If I’ve learned anything since my diagnosis, it’s that there are two ways to spend my time:
On things I need to do.
On things I want to do.
If something doesn't fall into one of those categories, it’s gotta go.
It was April 10, 2018.
The girls spent the night at Jennifer’s parents’ house because we were headed out early to Rex Hospital. This was a planned visit, though. Jennifer had surgery scheduled for the morning with Dr. Jendro to get her port placed.
Just one year earlier, to the day, I was driving Jennifer to Rex for another appointment. 2017’s third passenger was a soon-to-be-born 9 lb, 1 oz Halle. 2018’s third passenger was a 6cm cancerous tumor and what felt like the weight of the world on our shoulders.
Two words so simple, but two words I’ll never, ever forget.
March 25, 2018 was like any other day.
Unbeknownst to our group, in approximately 48 hours, our lives would change. Our roles as parents and siblings and in-laws would evolve into oncology amateurs, fundraiser event planners, and the strongest support system.
When I received my breast cancer diagnosis last year, I didn’t know anyone else under 40 with breast cancer. I reached out to women 10, 15, 20, 30 years older than me. And thank goodness I did - they were incredibly supportive and continue to serve as some of my biggest cheerleaders.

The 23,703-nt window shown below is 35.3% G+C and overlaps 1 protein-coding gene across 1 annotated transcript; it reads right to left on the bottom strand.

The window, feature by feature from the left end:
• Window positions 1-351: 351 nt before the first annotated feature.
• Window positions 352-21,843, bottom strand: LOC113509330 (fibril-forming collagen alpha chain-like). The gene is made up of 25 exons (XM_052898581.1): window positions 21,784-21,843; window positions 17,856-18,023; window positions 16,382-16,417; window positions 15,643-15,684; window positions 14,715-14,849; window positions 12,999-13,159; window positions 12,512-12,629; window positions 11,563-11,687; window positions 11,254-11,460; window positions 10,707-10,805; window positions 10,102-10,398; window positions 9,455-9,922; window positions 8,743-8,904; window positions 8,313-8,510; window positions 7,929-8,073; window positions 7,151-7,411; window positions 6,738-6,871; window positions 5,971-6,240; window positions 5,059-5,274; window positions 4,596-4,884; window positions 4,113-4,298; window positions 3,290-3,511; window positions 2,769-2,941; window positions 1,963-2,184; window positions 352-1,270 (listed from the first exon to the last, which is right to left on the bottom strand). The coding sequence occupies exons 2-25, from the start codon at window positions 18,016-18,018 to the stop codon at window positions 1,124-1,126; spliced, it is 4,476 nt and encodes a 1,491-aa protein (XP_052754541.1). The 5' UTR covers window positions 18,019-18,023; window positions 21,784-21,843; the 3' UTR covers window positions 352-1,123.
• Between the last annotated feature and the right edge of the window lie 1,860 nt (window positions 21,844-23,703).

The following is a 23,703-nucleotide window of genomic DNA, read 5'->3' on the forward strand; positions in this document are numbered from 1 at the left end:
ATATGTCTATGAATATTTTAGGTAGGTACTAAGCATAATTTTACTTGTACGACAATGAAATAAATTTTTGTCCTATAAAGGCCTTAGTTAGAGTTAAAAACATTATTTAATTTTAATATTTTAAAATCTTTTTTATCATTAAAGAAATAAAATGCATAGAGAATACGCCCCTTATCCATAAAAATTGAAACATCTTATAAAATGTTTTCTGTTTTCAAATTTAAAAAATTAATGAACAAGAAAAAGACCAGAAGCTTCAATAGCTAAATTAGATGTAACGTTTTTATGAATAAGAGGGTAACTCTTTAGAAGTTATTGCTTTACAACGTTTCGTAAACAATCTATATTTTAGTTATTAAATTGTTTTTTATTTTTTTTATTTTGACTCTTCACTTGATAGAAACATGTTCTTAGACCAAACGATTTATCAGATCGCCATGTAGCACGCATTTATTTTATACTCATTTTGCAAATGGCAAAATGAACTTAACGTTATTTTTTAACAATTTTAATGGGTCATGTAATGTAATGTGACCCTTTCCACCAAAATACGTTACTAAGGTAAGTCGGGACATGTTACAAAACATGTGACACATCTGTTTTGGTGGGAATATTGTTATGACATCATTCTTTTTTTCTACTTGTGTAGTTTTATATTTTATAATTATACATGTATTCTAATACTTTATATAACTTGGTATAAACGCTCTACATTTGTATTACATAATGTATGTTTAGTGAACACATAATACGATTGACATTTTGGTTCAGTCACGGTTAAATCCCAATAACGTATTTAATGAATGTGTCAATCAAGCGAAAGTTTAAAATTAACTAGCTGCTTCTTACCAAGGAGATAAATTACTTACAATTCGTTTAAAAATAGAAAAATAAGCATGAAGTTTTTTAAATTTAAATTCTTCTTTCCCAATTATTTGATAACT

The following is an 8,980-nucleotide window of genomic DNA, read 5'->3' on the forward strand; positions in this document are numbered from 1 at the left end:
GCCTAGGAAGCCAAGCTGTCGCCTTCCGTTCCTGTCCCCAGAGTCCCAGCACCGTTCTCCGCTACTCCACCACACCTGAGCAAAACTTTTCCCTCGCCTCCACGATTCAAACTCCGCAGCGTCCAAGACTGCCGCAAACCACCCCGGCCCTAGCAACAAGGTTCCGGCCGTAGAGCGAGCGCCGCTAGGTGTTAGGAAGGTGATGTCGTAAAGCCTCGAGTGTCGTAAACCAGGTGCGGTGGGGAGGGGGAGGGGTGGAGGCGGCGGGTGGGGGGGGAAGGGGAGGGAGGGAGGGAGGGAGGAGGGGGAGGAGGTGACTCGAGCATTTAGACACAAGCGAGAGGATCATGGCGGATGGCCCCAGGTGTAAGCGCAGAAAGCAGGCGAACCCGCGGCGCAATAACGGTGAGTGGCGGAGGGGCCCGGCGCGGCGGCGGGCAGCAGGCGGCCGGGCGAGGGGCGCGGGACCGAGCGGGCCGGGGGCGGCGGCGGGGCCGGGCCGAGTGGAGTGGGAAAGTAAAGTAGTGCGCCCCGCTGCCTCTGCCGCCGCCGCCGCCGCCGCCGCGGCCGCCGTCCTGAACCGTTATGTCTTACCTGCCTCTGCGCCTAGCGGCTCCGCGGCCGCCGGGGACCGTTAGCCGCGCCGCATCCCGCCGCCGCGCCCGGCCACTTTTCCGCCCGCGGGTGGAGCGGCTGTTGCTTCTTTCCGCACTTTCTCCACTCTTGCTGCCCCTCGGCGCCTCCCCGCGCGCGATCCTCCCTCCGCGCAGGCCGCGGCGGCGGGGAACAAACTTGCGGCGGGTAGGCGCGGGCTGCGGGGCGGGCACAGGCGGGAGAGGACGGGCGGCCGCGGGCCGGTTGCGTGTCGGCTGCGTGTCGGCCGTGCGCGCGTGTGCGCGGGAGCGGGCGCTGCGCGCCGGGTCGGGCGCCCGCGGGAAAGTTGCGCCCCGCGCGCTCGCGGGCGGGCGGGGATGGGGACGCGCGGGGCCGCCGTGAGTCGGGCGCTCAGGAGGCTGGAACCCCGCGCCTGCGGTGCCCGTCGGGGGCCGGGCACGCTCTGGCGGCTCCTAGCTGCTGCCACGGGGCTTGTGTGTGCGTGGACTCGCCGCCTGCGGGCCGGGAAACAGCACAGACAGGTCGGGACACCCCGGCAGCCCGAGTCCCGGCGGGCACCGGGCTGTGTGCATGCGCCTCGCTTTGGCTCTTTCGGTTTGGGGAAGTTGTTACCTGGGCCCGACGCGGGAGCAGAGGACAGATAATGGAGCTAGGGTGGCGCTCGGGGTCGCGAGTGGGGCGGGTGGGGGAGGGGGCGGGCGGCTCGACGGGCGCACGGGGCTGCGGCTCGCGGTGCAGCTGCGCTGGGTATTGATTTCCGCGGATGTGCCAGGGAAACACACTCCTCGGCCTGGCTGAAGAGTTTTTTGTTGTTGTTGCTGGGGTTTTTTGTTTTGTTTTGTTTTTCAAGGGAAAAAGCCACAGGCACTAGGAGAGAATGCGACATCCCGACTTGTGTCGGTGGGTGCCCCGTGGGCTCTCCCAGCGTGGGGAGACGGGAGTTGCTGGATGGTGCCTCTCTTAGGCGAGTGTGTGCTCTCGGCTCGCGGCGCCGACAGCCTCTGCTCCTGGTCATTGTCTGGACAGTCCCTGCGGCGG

But there’s something about being 34. Being told that you’re part of the 5% of women under 40 who receive the diagnosis. Having toddlers and kids who can’t grasp why you can’t get off the couch. Debating on how and when you work (aka attempt to lead a normal life) while your spouse makes up the difference in every other aspect of life.
There’s a bond that forms around women in these kind of circumstances. I like to think of it as the club none of us wanted to join, but I am so happy we’ve found each other and we’re all here to cheer each other on.
In this post you’ll meet the four amazing breast cancer survivors that I get to call my friends. It was like a domino effect - one introduction led to another and we all came together over our diagnoses and similar situations in life.
A post by Carl.
We started 2018 not too different from the last handful of years: Jennifer at home with the girls and me in Los Angeles for work. We had our list of things we wanted to get done in 2018, along with the places we wanted to visit and the people we wanted to see.
In January, we purchased tickets for a concert that would take place in July - The Avett Brothers at Red Rocks in Denver. We planned to fly out and meet our good friends Patrick and Christy for a long weekend of relaxation and music.
It's only been three weeks - three weeks since we confirmed the mass, the diagnosis, the treatment plan. And yet, here I am completely in awe of more community, answered prayers, and a cheering team that most people in their lifetime will never have the privilege to experience.
Yes, this is truly a privilege.
Instead, I want you to know why I feel so fortunate today. It's something you need to chew on. It's something I need to intentionally remember every day.